Banco Espirito Santo was very much a family business. The origins of the Portuguese financial group stretch all the way back to Jose Maria Espirito Santo’s “Caza de Cambio”, which opened on a Lisbon backstreet in 1869.
Until last month the group’s bank, whose name means Holy Spirit, was run by Jose’s great-grandson, Ricardo. But what was once a proud family concern is now a ward of the state. The Portuguese central bank announced yesterday that it would be using €4.9bn (£3.9bn) in cash left over from the country’s international bailout fund to split Espirito Santo into a good bank and a bad bank.
The ordinary depositors and senior bondholders of the bank will be protected, but its shareholders and junior creditors will be wiped out in the restructuring.
The financial institution has been laid low by the incompetence of the current generation of the dynasty. It’s a pathetic end to a venerable Portuguese financial empire. And it might be the first in a series of painful reckonings that will hit Europe’s financial sector over the coming months.
The European Central Bank is in the middle of what it calls an “asset quality review” of 124 leading commercial banks across the European Union. Everyone else in the markets refers to it simply as a “stress test”. The results will be unveiled in late October, shortly before the ECB takes over as the eurozone’s official banking regulator on 4 November.
The purpose of the exercise is to restore investor confidence in the continent’s banking sector – confidence that has been sorely lacking ever since the global credit crisis began in 2007.
The Europeans are widely seen by investors as lagging behind the authorities of the United States and Britain in cleaning up their domestic financial systems after the global credit boom and bust of the 2000s.
The sector has a façade of calm thanks to the European Central Bank’s decision to fire-hose commercial banks with liquidity support, and also to the 2012 pledge from the ECB president, Mario Draghi, to do “whatever it takes” to prevent the eurozone breaking apart.
The six-month rate at which European banks lend to each other – known as Euribor – has dipped to just 0.3 per cent for six months. That’s down on the 2 per cent rate seen in 2011 and well below the 5 per cent peak during the global financial crisis in 2008, when mistrust was rampant.
But banks’ share prices are still trading below the nominal value of their assets, suggesting investors fear further write-offs. And with their equity values depressed, the banks themselves are not lending, which partly explains the eurozone’s feeble recovery from its double-dip recession.
Yet a question mark hangs over whether this latest stress test will be effective. This isn’t the first banking stress test that the European authorities have conducted. A similar exercise in 2011 by the European Banking Authority (EBA) quango – including, incidentally, Espirito Santo – failed to quell doubts about the solvency of the sector. Some European banks that were judged to have passed have since fallen into difficulties.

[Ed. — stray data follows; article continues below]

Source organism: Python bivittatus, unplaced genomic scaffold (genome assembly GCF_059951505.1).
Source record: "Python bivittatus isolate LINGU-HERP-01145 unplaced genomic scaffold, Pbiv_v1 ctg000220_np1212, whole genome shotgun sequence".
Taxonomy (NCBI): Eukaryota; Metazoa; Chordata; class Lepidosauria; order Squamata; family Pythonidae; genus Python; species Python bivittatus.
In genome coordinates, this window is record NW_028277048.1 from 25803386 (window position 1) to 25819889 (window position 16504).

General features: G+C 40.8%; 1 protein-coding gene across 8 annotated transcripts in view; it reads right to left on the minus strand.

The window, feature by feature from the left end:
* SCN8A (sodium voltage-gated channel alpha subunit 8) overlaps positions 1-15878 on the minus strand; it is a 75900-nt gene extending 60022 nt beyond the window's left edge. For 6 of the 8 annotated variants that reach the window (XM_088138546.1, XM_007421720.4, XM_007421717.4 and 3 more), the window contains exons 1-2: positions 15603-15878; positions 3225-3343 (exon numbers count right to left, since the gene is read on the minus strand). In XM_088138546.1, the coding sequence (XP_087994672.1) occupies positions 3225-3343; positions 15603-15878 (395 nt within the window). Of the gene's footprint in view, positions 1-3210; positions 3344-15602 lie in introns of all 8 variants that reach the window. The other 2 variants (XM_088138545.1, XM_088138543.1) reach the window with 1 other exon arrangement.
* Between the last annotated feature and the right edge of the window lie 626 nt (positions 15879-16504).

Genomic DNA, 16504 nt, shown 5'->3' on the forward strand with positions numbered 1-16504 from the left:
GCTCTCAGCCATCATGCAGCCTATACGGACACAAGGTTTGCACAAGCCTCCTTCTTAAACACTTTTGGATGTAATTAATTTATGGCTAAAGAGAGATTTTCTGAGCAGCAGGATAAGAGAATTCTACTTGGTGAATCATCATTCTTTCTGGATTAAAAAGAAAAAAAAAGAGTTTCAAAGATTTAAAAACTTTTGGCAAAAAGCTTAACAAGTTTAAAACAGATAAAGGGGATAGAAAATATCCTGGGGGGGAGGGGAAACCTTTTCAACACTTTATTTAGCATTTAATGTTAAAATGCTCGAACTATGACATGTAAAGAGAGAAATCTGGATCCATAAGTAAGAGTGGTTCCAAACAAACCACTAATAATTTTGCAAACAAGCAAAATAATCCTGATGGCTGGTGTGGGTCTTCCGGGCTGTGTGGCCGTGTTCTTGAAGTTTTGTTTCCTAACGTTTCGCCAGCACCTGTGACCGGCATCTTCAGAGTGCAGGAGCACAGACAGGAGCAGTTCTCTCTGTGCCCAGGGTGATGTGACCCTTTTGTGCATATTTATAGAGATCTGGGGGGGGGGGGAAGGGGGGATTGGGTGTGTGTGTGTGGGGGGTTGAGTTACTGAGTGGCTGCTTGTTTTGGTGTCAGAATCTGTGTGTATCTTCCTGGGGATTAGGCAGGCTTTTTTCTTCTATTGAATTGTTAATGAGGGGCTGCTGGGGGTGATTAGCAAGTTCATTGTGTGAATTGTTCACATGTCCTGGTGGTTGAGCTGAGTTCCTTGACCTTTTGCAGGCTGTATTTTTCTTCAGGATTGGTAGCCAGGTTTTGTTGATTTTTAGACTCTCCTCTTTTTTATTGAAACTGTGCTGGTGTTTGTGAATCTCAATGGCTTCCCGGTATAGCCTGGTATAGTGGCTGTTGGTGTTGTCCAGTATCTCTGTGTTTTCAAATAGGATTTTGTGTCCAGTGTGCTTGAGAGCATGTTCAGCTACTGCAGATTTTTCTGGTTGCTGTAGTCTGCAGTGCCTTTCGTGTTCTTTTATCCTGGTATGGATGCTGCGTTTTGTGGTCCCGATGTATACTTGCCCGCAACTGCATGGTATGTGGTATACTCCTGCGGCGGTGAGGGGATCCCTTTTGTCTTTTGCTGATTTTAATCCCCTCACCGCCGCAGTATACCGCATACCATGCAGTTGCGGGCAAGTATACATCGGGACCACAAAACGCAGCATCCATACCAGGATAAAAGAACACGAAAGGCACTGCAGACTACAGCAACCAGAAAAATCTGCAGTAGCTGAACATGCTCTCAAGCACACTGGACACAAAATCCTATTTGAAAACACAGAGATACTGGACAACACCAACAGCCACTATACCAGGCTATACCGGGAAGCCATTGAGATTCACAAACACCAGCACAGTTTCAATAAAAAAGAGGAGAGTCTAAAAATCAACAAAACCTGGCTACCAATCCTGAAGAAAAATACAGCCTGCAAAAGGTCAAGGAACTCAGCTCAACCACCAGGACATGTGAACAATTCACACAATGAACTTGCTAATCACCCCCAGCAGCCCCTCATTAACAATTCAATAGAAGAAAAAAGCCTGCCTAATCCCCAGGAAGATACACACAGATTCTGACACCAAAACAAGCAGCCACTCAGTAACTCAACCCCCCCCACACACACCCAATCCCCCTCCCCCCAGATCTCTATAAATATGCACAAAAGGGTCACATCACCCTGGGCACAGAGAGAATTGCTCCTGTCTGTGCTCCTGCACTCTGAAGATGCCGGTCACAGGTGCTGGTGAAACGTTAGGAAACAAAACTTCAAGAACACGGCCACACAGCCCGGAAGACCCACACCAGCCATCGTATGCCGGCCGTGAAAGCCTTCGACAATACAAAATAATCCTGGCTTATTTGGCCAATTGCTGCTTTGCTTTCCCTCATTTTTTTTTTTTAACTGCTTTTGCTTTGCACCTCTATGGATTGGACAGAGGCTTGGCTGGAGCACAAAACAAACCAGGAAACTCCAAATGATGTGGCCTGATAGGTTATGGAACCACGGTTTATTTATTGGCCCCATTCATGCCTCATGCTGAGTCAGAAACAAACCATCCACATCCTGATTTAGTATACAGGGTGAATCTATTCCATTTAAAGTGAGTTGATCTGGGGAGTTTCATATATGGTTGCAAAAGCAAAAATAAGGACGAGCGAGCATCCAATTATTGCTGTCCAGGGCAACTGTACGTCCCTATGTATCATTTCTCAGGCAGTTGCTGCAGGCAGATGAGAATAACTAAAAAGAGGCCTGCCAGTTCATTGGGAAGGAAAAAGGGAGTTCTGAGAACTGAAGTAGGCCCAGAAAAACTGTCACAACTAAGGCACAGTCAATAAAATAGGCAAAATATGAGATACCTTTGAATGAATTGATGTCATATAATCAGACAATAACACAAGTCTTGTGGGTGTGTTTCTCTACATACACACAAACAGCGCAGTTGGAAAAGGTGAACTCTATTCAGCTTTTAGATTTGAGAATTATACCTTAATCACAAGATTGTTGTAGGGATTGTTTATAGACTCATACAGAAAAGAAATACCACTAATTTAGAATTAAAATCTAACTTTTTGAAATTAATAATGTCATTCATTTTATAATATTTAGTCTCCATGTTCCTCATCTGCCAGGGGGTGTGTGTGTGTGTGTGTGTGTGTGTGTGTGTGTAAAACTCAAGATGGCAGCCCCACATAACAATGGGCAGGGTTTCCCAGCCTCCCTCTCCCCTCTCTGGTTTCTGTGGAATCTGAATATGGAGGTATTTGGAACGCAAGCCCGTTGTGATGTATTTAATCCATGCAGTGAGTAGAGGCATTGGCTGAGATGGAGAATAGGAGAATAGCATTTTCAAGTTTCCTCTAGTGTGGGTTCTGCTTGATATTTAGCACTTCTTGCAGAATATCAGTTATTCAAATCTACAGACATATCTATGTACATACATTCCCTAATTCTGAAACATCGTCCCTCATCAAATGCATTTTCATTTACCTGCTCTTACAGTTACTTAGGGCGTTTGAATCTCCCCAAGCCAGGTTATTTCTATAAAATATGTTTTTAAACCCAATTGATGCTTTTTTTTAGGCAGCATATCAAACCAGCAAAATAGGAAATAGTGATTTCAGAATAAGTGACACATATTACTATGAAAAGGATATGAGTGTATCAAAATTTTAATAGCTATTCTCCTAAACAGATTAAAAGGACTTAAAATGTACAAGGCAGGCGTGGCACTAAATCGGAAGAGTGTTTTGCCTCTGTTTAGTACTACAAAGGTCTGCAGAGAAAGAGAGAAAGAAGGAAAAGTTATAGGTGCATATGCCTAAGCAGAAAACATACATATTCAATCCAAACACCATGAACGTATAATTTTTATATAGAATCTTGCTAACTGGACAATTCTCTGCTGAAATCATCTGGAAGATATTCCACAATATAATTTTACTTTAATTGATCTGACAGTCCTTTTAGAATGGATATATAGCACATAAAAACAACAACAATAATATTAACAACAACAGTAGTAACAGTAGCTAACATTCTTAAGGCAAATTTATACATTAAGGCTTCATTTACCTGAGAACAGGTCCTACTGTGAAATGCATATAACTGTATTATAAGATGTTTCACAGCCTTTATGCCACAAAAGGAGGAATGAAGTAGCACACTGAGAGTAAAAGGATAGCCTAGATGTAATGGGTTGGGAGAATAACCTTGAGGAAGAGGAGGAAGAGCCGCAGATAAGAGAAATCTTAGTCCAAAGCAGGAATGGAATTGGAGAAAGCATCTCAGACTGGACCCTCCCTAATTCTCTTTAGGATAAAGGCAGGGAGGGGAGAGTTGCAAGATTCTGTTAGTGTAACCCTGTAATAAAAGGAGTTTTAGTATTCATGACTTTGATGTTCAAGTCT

The Franco-Belgian bank Dexia had to be bailed out just three months after being given a clean bill of health by regulators. A damning report last month by the European Court of Auditors found that the EBA had lacked the staff and the powers to conduct an effective stress test.
The former Bank of England governor Lord King warned yesterday that this was likely to be a “last chance” for Europe to clean up its banks and win the trust of investors. Lord King, who was dealing with blowback from the eurozone banking system in 2011 and 2012 when he was in the Threadneedle Street hot seat, issued a warning: “Financial markets will be looking very carefully in the autumn at whether the statements made about the capital positions of different banks are really credible, and a lot hangs on this,” he said.
The president of the European Central Bank, Mario Draghi, has insisted that this time things are different. He has said that some banks will almost certainly fail the stress test and will need to raise more capital. “If they do have to fail, they have to fail. There’s no question about that,” he said last year.
If that is the case then some other institutions are likely to go the way of Portugal’s Espirito Santo. But which? The spotlight is likely to shine on the eurozone periphery. Data from the European Central Bank shows that banks in the crisis-hit states of Italy, Portugal and Spain had the highest non-performing loan ratios in 2012.
That fits with the analysis of the International Monetary Fund, which estimated last year that banks in Spain, Italy and Portugal face about €250bn in potential losses on their loans over the next two years. That equates to about a third of the total capital buffers held by the banks in those three countries. The IMF also cautioned that only the Spanish banking system currently has enough reserves to cover the expected losses.
If this is correct it implies that private investors in banks are soon going to be tapped for more capital. And if this is not forthcoming, national governments will have to step in. If the balance sheet holes are as big as some more bearish analysts fear, that could have tricky financial and political ramifications.
It could even set off a new leg of the eurozone crisis. But that’s assuming, of course, that Europe’s financial regulators do not, once again, decide to give the can of Europe’s hobbled banks one more kick down the road.